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Happy Teaching,

Amanda

Free Guided Reading Resource Cards

Want to know exactly what to teach at each guided reading level? Grab your FREE Guided Reading Resource Cards.

Hi, I'm Amanda

I’m a K-1 teacher who is passionate about making lessons your students love and that are easy to implement for teachers.  Helping teachers like you navigate their way through their literacy block brings me great joy. I am a lifelong learner who loves staying on top of current literacy learning and practices. Here, you’ll find the tools you need to move your K-2 students forward!

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25 Responses

  1. Hi,
    I love your post and all of your resources. Thanks for the freebies. I was wondering what you have in your Readers Toolbox that is shown in the picture?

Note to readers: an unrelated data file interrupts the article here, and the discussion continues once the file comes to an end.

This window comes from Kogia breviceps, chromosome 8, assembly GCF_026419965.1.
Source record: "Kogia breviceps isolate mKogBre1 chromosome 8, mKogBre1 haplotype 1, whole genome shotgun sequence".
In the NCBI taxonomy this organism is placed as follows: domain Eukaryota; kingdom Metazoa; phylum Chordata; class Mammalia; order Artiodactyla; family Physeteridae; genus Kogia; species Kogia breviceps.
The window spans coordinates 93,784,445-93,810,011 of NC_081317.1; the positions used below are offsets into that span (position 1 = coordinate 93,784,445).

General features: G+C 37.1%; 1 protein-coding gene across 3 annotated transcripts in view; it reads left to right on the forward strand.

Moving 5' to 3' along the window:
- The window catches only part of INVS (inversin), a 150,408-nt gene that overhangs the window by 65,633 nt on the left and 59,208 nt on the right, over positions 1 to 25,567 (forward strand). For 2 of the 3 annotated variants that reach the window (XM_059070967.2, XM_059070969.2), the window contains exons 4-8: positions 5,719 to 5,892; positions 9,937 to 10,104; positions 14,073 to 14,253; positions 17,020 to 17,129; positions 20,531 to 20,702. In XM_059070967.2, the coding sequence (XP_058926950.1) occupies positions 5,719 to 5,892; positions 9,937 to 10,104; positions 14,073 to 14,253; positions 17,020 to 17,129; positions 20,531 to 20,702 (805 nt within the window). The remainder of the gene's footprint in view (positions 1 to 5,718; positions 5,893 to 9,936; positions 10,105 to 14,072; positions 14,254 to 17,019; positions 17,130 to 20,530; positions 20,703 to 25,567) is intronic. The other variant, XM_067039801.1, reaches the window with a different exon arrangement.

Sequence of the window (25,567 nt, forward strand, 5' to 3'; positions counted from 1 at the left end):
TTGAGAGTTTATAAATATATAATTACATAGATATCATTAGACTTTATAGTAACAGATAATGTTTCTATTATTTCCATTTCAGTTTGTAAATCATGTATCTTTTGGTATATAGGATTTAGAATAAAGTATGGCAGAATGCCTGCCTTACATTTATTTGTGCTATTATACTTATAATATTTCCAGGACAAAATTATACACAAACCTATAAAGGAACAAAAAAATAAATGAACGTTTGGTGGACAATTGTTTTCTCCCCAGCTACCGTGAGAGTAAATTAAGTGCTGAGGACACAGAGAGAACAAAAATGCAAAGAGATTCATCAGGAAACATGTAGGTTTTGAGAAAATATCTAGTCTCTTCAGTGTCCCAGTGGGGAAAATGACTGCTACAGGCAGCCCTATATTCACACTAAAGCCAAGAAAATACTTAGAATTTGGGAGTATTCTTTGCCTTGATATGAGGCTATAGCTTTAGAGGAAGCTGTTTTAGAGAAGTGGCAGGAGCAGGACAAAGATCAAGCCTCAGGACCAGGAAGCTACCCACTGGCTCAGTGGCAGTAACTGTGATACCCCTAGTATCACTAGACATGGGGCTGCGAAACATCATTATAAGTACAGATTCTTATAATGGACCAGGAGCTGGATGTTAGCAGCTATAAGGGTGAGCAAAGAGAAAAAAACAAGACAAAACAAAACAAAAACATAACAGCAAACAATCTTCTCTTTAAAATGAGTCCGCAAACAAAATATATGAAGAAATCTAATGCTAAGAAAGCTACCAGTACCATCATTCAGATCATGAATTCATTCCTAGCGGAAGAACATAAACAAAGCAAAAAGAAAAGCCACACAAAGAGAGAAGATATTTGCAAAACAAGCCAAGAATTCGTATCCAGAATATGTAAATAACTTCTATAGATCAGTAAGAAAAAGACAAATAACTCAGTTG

1. Hi! I created a visual aid for each of the skills to help the students have a concrete representation of the strategy as suggested by Stephanie Harvey in her book. (I believe it was her’s! I read so many!) This one is a microphone and is a part of the lesson plan unit that I sell for that reading strategy. 🙂

      1. I am wondering how you use your checklist that you show for the different strategies? What do the numbers mean that you wrote by their names (i.e. 12/7, etc.)? I want to make something similar but am just wondering how to go about it. Are you marking by their names all on the same day or on different days just when they use that skill correctly…?

          1. Hi Amanda,

            Do you have a link to the checklist? I’ve been trying to find something similar and yours looks perfect!

  2. Hi there!

    I teach 4th grade and my team just discussed the importance of interactive read alouds and how we need to incorporate them more in our literacy block. Do you have a list of books that correlate with each strategy?